Ann Arbor considers tunnel under railroad tracks behind Depot Street to access MichCon site
Ryan J. Stanton | AnnArbor.com
But how exactly will pedestrians and bicyclists access it?
One way that's being discussed involves driving a pedestrian tunnel underneath the railroad tracks that act as a barrier between Depot Street and the Huron River. That could serve a dual purpose, creating a new path for people, as well as a path for stormwater to flow down to the river.
"It's not going to be something that happens immediately. Permissions from the railroad, even if we approve something, will still take time to negotiate," said City Council Member Sabra Briere, D-1st Ward, who is excited about the long-term prospects.
Courtesy of city of Ann Arbor
"And while it's not going to be a great place to hang out," Briere added, "it will be a great place to go safely underneath the railroad tracks, and that's what I'm really excited about."
The Ann Arbor City Council voted 9-0 Monday night to approve a $50,000 contract with engineering firm Orchard, Hiltz & McCliment Inc. to undertake what's being called the Allen Creek Railroad Berm Opening Feasibility Study. Funds are coming from the city's stormwater capital budget.
Council Members Tony Derezinski and Marcia Higgins were absent.
The study is being conducted in conjunction with the city's North Main-Huron River Corridor Vision Task Force, which is examining ways to improve the North Main corridor and open up access to the city's recreational amenities along the Huron River near Argo Dam and Argo Cascades.
Part of the task force's mandate is to determine the best possible route from the south to the north side of the railroad tracks, connecting with the Border-to-Border Trail.
"There's lots of discussion about how to do this safely," Briere said, noting both tunnels and bridges have been discussed.
"If we can drive a tunnel, it's a lot less expensive than a pedestrian bridge," she said. "However we choose, we have this enormous task of figuring out how to get safely from the south side of the tracks to the north side of the tracks."
OHM will analyze the feasibility of a shared-use, non-motorized path through the railroad berm from the Main Street/Depot Street area to the Huron River/MichCon site area. Where exactly that passage might go and whether it's actually feasible is yet to be determined.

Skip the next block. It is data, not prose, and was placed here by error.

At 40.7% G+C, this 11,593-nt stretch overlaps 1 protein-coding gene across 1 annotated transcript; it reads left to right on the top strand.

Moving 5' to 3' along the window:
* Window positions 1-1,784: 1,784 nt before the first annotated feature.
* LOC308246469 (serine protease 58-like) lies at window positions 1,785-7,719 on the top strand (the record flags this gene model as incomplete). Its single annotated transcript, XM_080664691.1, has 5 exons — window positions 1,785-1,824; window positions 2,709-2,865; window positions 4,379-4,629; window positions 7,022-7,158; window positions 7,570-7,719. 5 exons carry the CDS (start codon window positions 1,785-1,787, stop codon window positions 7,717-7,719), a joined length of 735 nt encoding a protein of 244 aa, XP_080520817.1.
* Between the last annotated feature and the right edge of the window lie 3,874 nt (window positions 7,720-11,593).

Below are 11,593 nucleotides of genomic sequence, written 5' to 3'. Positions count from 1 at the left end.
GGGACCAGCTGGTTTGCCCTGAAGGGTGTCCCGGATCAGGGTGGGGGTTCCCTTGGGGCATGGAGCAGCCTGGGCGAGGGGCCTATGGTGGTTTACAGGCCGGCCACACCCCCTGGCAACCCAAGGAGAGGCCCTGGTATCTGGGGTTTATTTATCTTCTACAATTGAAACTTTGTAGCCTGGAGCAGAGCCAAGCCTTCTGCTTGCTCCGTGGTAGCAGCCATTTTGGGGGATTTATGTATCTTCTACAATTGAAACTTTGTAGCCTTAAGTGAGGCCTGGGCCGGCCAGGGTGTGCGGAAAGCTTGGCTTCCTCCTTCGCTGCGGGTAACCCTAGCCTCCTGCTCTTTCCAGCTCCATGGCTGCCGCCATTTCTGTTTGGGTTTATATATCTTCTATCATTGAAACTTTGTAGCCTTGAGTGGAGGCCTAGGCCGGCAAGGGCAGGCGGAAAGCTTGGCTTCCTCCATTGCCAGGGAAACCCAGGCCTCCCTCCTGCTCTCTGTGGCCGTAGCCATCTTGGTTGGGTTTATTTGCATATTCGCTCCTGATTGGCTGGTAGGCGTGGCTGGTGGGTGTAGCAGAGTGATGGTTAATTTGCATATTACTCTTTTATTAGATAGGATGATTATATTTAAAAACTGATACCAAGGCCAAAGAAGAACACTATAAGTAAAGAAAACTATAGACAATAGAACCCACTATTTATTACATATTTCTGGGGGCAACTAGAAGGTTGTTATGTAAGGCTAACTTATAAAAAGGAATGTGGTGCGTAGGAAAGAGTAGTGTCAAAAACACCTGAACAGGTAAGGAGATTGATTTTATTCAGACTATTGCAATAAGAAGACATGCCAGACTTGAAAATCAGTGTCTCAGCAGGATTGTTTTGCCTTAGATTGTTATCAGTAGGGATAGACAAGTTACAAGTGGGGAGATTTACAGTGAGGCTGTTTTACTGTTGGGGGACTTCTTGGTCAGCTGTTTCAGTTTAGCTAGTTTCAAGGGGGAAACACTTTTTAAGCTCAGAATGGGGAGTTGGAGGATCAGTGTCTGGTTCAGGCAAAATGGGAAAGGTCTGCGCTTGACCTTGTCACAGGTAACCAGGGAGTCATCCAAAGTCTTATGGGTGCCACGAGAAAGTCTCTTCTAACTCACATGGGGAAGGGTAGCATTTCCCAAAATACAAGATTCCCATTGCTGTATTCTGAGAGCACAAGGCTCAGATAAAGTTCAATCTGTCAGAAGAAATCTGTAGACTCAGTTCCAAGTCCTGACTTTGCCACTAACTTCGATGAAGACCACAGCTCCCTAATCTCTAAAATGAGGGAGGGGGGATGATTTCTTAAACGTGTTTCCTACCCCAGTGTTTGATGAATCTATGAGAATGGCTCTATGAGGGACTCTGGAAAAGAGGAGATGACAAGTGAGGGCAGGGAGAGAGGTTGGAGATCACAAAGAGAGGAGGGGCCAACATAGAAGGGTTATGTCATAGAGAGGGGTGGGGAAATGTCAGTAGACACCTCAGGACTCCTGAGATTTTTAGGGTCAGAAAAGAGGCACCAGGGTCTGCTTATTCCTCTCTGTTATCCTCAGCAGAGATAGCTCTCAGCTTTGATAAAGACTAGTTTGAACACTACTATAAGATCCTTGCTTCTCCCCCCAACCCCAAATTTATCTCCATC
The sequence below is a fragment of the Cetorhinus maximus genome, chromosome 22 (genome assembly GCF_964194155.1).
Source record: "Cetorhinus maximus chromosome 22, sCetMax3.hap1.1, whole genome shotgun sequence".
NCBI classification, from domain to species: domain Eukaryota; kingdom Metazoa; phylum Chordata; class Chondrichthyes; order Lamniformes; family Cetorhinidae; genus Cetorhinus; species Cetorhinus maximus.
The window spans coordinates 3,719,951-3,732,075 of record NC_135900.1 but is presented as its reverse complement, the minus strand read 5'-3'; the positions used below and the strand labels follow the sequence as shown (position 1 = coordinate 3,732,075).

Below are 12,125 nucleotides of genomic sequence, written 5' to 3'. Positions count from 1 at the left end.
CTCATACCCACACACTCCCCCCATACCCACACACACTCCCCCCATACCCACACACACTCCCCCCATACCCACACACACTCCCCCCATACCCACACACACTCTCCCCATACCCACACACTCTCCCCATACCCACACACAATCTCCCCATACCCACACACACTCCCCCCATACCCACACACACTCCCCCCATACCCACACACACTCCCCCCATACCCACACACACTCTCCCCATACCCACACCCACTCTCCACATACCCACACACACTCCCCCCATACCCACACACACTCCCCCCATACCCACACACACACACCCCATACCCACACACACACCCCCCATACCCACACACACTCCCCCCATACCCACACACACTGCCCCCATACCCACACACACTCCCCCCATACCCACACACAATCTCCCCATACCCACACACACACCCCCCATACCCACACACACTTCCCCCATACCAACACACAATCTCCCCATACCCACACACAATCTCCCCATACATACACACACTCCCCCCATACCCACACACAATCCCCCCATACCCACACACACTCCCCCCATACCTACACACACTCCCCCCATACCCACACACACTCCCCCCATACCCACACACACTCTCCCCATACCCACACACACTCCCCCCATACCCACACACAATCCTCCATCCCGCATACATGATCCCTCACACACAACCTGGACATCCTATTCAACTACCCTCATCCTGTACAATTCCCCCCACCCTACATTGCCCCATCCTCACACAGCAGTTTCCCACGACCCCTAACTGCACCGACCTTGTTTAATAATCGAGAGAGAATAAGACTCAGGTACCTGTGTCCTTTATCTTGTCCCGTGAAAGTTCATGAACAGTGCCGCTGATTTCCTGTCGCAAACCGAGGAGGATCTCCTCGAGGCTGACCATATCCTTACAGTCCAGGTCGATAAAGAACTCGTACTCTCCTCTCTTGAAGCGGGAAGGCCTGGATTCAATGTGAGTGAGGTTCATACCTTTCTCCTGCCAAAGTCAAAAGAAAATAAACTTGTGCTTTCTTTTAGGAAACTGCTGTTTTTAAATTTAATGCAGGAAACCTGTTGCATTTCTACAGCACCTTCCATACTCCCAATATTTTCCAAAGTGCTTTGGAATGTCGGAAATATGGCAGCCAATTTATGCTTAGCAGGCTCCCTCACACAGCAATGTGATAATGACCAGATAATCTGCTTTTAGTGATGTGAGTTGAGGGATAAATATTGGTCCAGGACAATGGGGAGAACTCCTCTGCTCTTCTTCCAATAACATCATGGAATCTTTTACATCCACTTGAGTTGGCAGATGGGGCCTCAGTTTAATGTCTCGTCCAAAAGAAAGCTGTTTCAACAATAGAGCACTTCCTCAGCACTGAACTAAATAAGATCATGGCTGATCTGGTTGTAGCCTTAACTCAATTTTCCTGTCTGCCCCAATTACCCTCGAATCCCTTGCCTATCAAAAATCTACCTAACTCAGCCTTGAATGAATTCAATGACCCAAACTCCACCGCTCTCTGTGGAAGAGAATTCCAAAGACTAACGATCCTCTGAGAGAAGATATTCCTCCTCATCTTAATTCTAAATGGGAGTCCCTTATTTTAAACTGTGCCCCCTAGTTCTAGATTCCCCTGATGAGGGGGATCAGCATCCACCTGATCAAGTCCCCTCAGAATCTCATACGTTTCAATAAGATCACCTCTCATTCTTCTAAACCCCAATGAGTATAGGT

Ryan J. Stanton | AnnArbor.com
"It takes potentially years of negotiation and it still has to be budgeted."
Jerry Hancock, the city's stormwater and floodplain programs coordinator, gave an overview of the upcoming study in a memo to council members.
He noted that in March 2007 the city adopted a flood mitigation plan that specifies 56 mitigation objectives or recommendations, including a study of the Allen Creek railroad berm.
That includes examining ways to remove the railroad berm located between Depot Street and the Huron River, as well as other portions of the railroad berm in the Allen Creek corridor, to allow floodwater to travel to the river without a major barrier impeding the flow, acting like a dam.
The mitigation plan also recommended examining the costs of creating a "terraced rail system." The full plan can be viewed online at www.a2gov.org/floodplains.
The Allen Creek runs through Ann Arbor's west side but hasn't been seen above ground in decades — it's now a system of pipes that run roughly parallel to the Ann Arbor Railroad tracks, starting at Pioneer High and spilling into the Huron River just below Argo Dam.
"The railroad berm near the outlet of Allen Creek is oriented perpendicular to the overland flow of the creek and causes the floodplain depth to be as deep as 10 feet," Hancock said. "In addition, the area upstream of the berm experiences flood depths typically in the three- to five-foot range."
Hancock said there are "numerous structures within the influence of the railroad berm" located near the mouth of Allen Creek. If the berm could be opened up enough to restore the floodplain to its more typical depth, he said, some structures might not be in the resulting smaller floodplain.
Structures that would remain in the floodplain would experience reduced flood depth and a reduced flood risk, Hancock added.
OHM has been selected to complete both a study and design recommendations for opening the railroad berm near the mouth of Allen Creek. Hancock said the recommendations will address the feasibility, costs and potential reduced flood risk benefits of such a project.